The study suggests that the presented experimental design is a functional and efficient test system for assessing the rehabilitation potential of different substrates and rehabilitation mixtures in a short-term lab approach.

How to cite: Bucka, F., Pihlap, E., Kaiser, J., Baumgartl, T., and Kögel-Knabner, I.: Testing the rehabilitation potential of post-mining soils: soil organic matter, microbial biomass and aggregate formation, EGU General Assembly 2020, Online, 4–8 May 2020, EGU2020-3479, https://doi.org/10.5194/egusphere-egu2020-3479, 2020.

D2315 |
EGU2020-13644
Evelin Pihlap, Markus Steffens, and Ingrid Kögel-Knabner

Soil organic matter (SOM) and extracellular polymeric substances (EPS) from biological processes are considered to be major contributors in aggregate formation. But there is limited knowledge on soil structural formation after reclamation – the step when SOM content is low and soil properties are mostly controlled by the parent material. In our study we used a chronosequence approach in the reclaimed open-cast mining area near Cologne, Germany to elucidate the development of soil structure and soil organic matter during initial soil formation in a loess material. We selected six plots with different ages of agricultural management after reclamation (0, 1, 3, 6, 12, and 24 years after first seeding). In each reclaimed field 12 spatially independent locations were sampled with stainless steel cylinders (100 cm3) at two depths in the topsoil (1-5 cm and 16-20 cm). Samples were wet sieved into four aggregate size classes of <63 µm, 63-200 µm, 200-630 µm and 630-2000 µm. Each aggregate size class was characterized by organic carbon (OC), total nitrogen (TN) and CaCO3 concentration. The chemical composition of the SOM of selected samples was characterized using solid-state 13C NMR spectroscopy.

Wet sieving into aggregate size classes showed different trends along the chronosequence. Contradicting relation between CaCO3 and OC contribution to aggregate size classes display two different mechanisms on soil aggregate formation in young loess derived soils. CaCO3 influenced aggregation predominantly in finer aggregate size classes, where the highest concentration and contribution was measured. SOM, on the other hand, played an important role on formation of large macro-aggregates after organic manure application in year 4. Furthermore, the loss of total OC after year 12 was connected with the loss of OC contributing to the largest aggregate size class. Our findings reveal that SOM and CaCO3 role on stabilizing aggregates is not equally distributed and is aggregate size class dependent.

How to cite: Pihlap, E., Steffens, M., and Kögel-Knabner, I.: The role of SOM and CaCO3 on soil aggregate development in reclaimed soils, EGU General Assembly 2020, Online, 4–8 May 2020, EGU2020-13644, https://doi.org/10.5194/egusphere-egu2020-13644, 2020.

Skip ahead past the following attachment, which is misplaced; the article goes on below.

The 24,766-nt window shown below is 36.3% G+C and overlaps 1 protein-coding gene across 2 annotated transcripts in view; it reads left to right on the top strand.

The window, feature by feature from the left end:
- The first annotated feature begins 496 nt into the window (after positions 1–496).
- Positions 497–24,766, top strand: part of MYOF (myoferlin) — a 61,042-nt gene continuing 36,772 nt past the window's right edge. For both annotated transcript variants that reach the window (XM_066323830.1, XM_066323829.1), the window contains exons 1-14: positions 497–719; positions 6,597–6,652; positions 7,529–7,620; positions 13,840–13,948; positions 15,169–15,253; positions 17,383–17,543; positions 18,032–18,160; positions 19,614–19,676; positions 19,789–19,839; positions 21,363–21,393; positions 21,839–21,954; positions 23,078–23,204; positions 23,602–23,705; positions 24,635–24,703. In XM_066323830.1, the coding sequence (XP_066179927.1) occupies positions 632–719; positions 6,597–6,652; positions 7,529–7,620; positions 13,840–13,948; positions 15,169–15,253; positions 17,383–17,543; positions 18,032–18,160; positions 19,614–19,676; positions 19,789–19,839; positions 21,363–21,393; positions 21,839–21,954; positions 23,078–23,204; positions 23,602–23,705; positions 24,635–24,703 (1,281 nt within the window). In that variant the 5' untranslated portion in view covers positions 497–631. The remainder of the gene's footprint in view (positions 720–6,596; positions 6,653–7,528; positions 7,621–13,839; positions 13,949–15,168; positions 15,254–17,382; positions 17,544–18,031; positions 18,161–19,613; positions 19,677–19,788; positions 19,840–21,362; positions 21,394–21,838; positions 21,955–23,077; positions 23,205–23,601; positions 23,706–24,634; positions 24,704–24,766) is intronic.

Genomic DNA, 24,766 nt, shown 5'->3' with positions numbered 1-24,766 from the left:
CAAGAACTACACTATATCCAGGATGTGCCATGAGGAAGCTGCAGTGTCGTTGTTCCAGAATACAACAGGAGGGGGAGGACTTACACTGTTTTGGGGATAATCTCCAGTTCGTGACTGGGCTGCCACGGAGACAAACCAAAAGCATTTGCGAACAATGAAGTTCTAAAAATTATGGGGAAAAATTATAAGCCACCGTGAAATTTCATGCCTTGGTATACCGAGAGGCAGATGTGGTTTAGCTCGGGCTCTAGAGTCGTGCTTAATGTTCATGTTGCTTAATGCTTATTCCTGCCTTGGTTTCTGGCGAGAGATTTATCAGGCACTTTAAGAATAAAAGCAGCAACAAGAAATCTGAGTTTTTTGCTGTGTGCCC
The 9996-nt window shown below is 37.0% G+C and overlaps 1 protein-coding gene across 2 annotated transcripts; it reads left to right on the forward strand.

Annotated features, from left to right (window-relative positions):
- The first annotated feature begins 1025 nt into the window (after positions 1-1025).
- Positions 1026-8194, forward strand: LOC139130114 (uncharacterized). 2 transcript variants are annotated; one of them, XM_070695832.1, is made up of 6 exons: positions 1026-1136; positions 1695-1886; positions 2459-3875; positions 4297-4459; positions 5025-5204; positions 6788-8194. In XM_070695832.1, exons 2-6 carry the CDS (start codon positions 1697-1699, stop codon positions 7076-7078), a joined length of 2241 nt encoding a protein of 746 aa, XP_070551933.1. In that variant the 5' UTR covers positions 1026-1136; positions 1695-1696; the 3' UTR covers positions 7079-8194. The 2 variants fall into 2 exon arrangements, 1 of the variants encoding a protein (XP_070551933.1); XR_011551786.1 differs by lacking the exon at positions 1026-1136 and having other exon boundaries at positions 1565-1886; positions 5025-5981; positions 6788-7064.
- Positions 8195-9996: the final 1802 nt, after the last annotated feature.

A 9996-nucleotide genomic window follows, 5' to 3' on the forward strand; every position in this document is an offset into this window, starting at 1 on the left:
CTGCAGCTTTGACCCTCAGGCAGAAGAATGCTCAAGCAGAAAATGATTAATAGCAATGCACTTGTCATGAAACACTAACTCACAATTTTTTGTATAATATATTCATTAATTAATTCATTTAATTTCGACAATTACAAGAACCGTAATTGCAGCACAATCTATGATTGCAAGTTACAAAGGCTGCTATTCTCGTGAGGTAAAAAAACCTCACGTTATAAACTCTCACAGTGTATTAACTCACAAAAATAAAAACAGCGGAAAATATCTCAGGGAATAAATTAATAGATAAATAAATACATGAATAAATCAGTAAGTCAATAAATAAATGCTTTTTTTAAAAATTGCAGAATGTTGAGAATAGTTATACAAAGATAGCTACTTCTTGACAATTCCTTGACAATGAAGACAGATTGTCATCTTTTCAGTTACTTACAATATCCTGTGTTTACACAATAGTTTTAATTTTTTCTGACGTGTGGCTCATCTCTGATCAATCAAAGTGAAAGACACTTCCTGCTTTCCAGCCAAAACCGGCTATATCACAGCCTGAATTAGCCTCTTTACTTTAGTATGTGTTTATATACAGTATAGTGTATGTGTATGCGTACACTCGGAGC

D2316 |
EGU2020-20221
Dickson Nyariki, Nashon Musimba, Moses Nyangito, Agnes Mwang'ombe, and Kevin Mganga

Livestock production is the main source of livelihood in the arid and semi‐arid lands in Africa. However, desertification characterized by vegetation degradation and soil erosion is a major threat to the sustainability of land‐based production systems. Native rangeland forage species Cenchrus ciliaris L. (Buffel grass/African foxtail grass), Eragrostis superba Peyr. (Maasai love grass) and Enteropogon macrostachyus (Hochst. Ex A. Rich.) Monro ex Benth. (Bush rye grass) have been used to combat desertification. The objectives of the study were to identify the best‐suited native grass species to combat desertification in a semi‐arid environment in Kenya and to identify the preferred grass species among the agropastoralists in the area. Percentage basal cover, plant densities and frequencies of the three grasses in pure stands and mixtures were estimated. Grass species preferences were through household survey and focus group discussion. Results showed a significant difference (P < 0·05) in plant densities and cover estimates: E. macrostachyus was ranked first; C. ciliaris and E. superba were ranked second and third respectively. The agropastoral farmers, however, preferred E. superba followed by C. ciliaris and E. macrostachyus, a reverse trend. These results suggest that the choice of grass species to combat desertification is influenced more by its contribution as a source of forage for livestock than its contribution for rehabilitation purposes.

How to cite: Nyariki, D., Musimba, N., Nyangito, M., Mwang'ombe, A., and Mganga, K.: The choice of grass species to combat desertification in semi‐arid Kenyan rangelands is greatly influenced by their forage value for livestock, EGU General Assembly 2020, Online, 4–8 May 2020, EGU2020-20221, https://doi.org/10.5194/egusphere-egu2020-20221, 2020.